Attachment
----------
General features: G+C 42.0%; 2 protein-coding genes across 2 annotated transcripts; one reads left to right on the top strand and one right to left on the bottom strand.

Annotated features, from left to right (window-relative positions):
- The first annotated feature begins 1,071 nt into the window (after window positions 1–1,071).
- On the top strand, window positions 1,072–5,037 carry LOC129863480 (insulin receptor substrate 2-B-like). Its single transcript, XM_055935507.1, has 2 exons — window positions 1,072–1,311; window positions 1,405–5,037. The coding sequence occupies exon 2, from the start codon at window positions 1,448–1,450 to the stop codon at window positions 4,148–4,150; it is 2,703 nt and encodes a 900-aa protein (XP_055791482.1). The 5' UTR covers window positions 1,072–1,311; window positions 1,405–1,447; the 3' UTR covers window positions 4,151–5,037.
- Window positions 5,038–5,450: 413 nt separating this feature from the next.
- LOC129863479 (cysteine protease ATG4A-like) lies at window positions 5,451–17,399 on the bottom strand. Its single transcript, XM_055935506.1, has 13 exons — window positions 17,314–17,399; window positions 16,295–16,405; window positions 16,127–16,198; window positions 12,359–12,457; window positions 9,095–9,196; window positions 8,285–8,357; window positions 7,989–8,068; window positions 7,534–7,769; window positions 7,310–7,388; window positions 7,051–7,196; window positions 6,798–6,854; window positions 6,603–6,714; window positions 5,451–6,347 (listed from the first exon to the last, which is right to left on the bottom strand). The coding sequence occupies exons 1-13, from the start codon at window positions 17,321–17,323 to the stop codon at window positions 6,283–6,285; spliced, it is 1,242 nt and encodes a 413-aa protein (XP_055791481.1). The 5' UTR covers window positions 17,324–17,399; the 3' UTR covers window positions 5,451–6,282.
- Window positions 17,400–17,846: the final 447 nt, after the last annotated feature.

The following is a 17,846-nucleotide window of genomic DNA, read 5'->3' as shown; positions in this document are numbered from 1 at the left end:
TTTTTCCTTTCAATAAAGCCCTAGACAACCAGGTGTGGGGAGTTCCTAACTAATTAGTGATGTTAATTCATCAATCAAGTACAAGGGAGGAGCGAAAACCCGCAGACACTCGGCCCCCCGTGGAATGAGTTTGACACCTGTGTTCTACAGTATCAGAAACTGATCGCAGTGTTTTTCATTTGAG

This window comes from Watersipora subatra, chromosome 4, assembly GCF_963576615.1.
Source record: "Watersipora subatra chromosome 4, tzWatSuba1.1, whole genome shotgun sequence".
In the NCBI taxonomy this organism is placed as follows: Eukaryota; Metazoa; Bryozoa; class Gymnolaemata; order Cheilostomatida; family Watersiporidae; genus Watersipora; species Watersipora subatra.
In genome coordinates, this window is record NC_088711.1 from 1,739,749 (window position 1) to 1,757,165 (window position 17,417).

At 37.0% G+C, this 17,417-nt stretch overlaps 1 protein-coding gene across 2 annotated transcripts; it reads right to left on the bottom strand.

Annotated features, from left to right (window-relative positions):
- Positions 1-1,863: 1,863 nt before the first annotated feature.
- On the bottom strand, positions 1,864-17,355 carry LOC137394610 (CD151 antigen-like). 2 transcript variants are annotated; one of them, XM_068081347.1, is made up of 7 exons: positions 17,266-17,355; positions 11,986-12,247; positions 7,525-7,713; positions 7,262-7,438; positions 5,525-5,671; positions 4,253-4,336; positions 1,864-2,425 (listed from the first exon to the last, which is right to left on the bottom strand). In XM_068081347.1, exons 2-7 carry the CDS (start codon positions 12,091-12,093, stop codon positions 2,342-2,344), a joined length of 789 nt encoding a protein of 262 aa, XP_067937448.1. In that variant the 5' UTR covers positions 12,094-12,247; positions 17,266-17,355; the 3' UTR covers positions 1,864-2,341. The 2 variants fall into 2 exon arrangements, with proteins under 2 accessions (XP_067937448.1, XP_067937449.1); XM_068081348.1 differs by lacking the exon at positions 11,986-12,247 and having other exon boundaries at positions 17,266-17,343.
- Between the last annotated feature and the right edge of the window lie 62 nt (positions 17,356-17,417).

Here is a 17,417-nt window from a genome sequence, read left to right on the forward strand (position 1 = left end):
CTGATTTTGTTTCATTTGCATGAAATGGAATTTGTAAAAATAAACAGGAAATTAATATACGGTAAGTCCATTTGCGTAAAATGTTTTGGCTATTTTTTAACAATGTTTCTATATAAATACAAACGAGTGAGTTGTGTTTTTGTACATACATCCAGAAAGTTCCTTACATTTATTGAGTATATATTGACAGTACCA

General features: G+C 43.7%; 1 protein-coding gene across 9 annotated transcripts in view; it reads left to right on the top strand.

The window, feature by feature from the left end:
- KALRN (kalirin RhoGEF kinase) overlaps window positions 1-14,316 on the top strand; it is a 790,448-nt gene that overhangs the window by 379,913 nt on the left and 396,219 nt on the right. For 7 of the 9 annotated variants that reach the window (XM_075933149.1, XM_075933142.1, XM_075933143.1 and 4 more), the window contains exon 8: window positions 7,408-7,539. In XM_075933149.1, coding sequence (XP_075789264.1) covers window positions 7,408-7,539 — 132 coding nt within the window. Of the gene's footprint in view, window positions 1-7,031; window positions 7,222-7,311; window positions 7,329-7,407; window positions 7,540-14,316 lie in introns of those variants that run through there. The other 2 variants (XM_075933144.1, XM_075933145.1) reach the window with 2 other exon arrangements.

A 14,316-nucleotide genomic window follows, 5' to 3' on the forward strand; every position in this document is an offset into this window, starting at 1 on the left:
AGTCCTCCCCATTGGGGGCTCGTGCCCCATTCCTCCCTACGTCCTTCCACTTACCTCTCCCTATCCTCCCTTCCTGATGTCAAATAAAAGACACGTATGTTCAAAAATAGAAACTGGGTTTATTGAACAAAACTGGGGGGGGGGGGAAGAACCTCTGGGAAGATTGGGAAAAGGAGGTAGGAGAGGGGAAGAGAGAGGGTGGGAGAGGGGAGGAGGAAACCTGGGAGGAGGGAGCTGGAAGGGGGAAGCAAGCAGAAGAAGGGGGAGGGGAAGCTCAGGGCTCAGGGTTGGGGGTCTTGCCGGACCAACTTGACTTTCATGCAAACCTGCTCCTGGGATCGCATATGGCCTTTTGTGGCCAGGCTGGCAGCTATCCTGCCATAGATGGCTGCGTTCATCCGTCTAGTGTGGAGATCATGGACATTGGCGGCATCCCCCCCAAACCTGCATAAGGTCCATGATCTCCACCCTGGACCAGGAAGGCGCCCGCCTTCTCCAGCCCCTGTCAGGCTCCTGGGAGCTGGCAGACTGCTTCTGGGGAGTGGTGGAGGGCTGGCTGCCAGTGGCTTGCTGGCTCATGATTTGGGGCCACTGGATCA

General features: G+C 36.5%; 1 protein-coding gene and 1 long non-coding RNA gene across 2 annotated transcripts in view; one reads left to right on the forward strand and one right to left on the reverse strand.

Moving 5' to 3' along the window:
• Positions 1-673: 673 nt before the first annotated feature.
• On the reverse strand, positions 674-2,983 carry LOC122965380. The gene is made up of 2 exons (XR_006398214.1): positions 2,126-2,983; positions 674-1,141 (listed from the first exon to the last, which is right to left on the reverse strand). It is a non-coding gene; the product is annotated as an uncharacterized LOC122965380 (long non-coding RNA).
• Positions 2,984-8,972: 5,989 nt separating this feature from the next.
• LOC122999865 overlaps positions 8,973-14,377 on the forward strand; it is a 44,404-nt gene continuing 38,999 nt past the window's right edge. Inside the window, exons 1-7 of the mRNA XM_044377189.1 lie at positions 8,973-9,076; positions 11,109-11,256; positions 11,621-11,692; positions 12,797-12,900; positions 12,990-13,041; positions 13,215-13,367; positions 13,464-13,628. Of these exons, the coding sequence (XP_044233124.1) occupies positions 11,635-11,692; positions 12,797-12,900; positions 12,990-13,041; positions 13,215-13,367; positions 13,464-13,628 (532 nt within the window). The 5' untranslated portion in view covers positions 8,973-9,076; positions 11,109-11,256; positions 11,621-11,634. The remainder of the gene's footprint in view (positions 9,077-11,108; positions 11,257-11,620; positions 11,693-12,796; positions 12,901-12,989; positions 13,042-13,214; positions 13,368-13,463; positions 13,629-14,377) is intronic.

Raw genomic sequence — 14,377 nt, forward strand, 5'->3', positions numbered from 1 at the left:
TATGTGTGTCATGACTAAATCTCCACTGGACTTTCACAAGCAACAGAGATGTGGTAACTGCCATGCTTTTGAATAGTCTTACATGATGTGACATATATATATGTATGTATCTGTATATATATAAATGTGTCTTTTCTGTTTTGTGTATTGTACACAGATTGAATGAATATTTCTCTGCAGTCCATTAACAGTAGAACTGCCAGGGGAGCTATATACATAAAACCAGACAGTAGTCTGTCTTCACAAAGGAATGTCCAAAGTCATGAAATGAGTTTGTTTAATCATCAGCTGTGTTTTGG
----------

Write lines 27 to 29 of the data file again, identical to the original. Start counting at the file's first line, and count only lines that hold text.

Moving 5' to 3' along the window:
• Positions 1-673: 673 nt before the first annotated feature.
• On the reverse strand, positions 674-2,983 carry LOC122965380. The gene is made up of 2 exons (XR_006398214.1): positions 2,126-2,983; positions 674-1,141 (listed from the first exon to the last, which is right to left on the reverse strand). It is a non-coding gene; the product is annotated as an uncharacterized LOC122965380 (long non-coding RNA).